Say you are a woman living in the Mukuru neighborhood of Nairobi. Some people call it a slum, you call it home. There are many things about life in Mukuru that are very difficult, and you, like most of your neighbors, try to make ends meet. Some of the things that would make your life in Mukuru better are clear: better sanitation, improved schooling, access to jobs. At the same time, these seem like complicated problems. There are numerous groups and associations in Mukuru working on their improvement, but you are not too sure what, if anything, you personally can do about them.
Now say that just recently, you were invited to attend screenings of popular TV shows twice a week, for six weeks. These screenings will not be held in the video halls, as you feel unsafe going there; instead, they will be in churches, mosques, or community halls. They are in the afternoon, well before night-time. At each screening, you will have a chance to win a small door-entry prize; if you attend most of the screenings, you will have a chance to win a bigger prize at the end. You are curious enough to attend…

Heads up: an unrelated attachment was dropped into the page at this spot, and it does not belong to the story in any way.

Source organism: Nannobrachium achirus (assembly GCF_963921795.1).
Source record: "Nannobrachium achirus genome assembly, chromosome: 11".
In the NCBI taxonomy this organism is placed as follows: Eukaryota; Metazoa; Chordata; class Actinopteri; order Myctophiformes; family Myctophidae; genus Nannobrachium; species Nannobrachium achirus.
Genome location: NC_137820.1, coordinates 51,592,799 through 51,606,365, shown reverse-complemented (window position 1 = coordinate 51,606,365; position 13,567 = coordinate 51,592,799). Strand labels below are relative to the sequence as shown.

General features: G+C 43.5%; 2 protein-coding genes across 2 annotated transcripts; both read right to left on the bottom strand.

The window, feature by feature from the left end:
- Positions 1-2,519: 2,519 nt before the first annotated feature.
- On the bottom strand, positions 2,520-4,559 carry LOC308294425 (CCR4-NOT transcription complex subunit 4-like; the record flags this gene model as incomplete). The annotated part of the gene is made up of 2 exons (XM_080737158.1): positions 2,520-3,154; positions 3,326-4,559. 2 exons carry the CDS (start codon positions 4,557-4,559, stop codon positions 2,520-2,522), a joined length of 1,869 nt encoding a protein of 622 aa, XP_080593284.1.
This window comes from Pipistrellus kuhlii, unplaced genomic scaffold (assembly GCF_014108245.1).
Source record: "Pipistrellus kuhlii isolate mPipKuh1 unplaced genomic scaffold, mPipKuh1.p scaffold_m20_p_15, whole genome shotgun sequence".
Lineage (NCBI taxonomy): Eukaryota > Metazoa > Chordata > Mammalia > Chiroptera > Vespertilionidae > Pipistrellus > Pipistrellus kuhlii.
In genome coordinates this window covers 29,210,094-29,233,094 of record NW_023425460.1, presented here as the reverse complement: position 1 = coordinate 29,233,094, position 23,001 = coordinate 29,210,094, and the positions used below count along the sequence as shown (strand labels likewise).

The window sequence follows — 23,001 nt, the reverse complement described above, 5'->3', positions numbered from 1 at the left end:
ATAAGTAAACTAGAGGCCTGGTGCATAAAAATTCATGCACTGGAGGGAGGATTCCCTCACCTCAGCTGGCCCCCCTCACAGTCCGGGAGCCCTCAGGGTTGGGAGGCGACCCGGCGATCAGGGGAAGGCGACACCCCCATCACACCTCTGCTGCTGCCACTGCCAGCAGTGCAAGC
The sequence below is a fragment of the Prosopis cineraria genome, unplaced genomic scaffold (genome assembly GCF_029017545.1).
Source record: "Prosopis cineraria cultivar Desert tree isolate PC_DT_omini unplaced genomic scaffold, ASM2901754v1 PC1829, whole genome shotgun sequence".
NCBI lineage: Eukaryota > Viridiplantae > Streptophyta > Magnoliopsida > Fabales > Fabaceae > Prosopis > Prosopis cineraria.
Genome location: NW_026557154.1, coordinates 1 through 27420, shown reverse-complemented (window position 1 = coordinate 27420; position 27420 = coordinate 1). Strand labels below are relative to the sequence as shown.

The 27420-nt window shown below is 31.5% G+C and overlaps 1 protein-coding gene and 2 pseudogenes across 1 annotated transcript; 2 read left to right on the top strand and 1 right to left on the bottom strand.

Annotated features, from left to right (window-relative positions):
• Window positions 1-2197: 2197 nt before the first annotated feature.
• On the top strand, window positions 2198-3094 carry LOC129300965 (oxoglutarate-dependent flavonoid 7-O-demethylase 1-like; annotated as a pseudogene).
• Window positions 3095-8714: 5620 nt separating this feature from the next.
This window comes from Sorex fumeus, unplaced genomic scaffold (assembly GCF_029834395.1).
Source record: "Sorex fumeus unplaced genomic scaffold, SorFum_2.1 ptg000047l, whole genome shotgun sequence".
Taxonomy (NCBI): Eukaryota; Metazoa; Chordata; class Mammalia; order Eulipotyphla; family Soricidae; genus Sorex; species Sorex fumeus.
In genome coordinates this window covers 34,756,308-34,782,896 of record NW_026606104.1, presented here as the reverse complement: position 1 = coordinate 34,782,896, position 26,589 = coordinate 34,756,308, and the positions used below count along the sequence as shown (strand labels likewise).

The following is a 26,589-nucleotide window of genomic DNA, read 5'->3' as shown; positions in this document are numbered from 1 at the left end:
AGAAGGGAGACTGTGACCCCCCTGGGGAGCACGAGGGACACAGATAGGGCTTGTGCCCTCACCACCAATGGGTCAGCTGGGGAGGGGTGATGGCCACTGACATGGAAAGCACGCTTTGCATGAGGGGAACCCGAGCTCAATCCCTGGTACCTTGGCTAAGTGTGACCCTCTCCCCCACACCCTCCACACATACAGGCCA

Twaweza and Guide at Georgetown University have set up the scenario described above. Besides giving the women of Mukuru a chance to enjoy free screenings of popular TV shows, we are also keenly interested in the following question: do women who are exposed to motivational materials both report and engage in more citizen action than women who are exposed to placebo materials? In other words, can mass media serve as that motivational nudge, so that people will more actively partake in opportunities provided to them (or, even create their own opportunities)?
If you’d like to learn more about this study, read the full study design.
- Information and citizen action | Study Design | 721.28 KB
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